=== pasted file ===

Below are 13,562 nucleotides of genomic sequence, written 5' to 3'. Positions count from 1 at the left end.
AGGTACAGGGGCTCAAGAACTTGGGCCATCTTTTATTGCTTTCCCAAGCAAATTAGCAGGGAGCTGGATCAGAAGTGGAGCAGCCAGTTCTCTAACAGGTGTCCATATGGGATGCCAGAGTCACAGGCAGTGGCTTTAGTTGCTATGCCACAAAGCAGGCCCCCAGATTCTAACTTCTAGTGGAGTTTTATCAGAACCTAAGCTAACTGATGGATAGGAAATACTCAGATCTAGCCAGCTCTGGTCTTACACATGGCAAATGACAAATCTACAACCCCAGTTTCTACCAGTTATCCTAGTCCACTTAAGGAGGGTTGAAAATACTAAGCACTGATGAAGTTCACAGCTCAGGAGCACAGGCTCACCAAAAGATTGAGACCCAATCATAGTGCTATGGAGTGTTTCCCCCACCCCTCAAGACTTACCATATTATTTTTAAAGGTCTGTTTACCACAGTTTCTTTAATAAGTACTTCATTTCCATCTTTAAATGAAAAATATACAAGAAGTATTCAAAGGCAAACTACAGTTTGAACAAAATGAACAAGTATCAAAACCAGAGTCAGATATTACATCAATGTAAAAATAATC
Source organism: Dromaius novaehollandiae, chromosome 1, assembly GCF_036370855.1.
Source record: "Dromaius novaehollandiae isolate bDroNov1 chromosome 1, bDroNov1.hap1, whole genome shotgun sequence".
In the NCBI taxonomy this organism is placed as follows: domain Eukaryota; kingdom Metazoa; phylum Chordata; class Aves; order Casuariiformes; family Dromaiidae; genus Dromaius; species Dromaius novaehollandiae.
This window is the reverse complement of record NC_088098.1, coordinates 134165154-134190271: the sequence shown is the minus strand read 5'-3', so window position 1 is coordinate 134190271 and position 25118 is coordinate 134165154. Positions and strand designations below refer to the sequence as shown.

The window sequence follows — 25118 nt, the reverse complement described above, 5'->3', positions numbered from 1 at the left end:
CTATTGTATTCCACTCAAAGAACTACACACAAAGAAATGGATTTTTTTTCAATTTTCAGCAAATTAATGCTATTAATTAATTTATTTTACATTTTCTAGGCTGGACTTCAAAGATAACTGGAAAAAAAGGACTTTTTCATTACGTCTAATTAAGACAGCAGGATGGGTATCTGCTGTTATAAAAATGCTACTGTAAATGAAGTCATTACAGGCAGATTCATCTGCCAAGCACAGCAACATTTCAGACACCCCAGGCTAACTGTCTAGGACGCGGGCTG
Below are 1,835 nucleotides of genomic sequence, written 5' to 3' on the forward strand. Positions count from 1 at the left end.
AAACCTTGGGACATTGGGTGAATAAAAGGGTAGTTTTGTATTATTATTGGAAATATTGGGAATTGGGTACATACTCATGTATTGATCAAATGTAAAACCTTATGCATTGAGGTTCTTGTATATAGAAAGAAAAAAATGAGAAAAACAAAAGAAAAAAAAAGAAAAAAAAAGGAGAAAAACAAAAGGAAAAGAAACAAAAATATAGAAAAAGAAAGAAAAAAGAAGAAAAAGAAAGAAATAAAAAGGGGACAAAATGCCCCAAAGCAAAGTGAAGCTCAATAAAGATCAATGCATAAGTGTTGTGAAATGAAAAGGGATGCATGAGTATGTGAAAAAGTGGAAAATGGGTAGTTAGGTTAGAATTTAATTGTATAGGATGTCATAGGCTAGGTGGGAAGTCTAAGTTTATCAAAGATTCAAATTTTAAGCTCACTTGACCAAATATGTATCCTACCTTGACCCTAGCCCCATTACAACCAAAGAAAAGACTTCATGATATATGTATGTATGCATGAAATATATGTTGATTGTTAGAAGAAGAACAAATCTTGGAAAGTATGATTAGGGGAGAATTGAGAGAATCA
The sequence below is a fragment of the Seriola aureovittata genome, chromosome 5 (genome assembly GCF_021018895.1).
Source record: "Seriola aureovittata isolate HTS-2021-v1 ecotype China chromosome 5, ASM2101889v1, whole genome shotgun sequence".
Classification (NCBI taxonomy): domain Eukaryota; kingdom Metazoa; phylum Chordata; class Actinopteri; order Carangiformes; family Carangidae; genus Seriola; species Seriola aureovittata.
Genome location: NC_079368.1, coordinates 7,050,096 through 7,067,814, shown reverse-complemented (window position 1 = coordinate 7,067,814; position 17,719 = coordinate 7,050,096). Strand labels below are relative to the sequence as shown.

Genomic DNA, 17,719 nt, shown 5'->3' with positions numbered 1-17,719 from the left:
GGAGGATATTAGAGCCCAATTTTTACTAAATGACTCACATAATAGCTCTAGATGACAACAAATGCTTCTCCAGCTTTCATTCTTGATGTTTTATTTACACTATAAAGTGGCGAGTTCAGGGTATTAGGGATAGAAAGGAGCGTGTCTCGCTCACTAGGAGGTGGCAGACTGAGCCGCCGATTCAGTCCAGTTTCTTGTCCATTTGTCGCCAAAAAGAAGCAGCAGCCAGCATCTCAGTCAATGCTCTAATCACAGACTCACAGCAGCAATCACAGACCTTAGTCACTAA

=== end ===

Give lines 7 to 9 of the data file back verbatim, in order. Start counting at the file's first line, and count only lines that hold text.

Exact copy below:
The window sequence follows — 25118 nt, the reverse complement described above, 5'->3', positions numbered from 1 at the left end:
CTATTGTATTCCACTCAAAGAACTACACACAAAGAAATGGATTTTTTTTCAATTTTCAGCAAATTAATGCTATTAATTAATTTATTTTACATTTTCTAGGCTGGACTTCAAAGATAACTGGAAAAAAAGGACTTTTTCATTACGTCTAATTAAGACAGCAGGATGGGTATCTGCTGTTATAAAAATGCTACTGTAAATGAAGTCATTACAGGCAGATTCATCTGCCAAGCACAGCAACATTTCAGACACCCCAGGCTAACTGTCTAGGACGCGGGCTG
Below are 1,835 nucleotides of genomic sequence, written 5' to 3' on the forward strand. Positions count from 1 at the left end.